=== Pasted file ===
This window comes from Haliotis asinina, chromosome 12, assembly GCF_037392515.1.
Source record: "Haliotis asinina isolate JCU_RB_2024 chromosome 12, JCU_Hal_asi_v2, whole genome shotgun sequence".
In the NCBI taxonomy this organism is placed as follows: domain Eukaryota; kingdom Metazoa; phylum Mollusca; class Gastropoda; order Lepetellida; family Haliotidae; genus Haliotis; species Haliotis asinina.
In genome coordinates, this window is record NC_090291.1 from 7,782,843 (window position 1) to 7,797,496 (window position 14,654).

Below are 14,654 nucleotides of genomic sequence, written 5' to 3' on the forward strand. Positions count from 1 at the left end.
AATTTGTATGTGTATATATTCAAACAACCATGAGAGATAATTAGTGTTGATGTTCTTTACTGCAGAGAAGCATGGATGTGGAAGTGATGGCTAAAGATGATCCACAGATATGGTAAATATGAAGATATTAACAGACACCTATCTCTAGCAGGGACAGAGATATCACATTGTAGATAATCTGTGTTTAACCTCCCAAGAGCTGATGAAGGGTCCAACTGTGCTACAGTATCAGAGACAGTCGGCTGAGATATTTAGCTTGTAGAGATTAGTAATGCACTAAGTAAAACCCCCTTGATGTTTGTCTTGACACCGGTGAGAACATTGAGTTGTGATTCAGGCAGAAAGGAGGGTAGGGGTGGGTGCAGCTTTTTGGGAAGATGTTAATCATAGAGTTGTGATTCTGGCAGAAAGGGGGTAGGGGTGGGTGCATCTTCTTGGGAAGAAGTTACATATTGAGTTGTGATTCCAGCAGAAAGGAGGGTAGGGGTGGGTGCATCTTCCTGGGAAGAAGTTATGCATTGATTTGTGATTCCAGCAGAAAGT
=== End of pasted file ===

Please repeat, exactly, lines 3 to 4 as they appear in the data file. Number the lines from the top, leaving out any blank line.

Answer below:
In the NCBI taxonomy this organism is placed as follows: domain Eukaryota; kingdom Metazoa; phylum Mollusca; class Gastropoda; order Lepetellida; family Haliotidae; genus Haliotis; species Haliotis asinina.
In genome coordinates, this window is record NC_090291.1 from 7,782,843 (window position 1) to 7,797,496 (window position 14,654).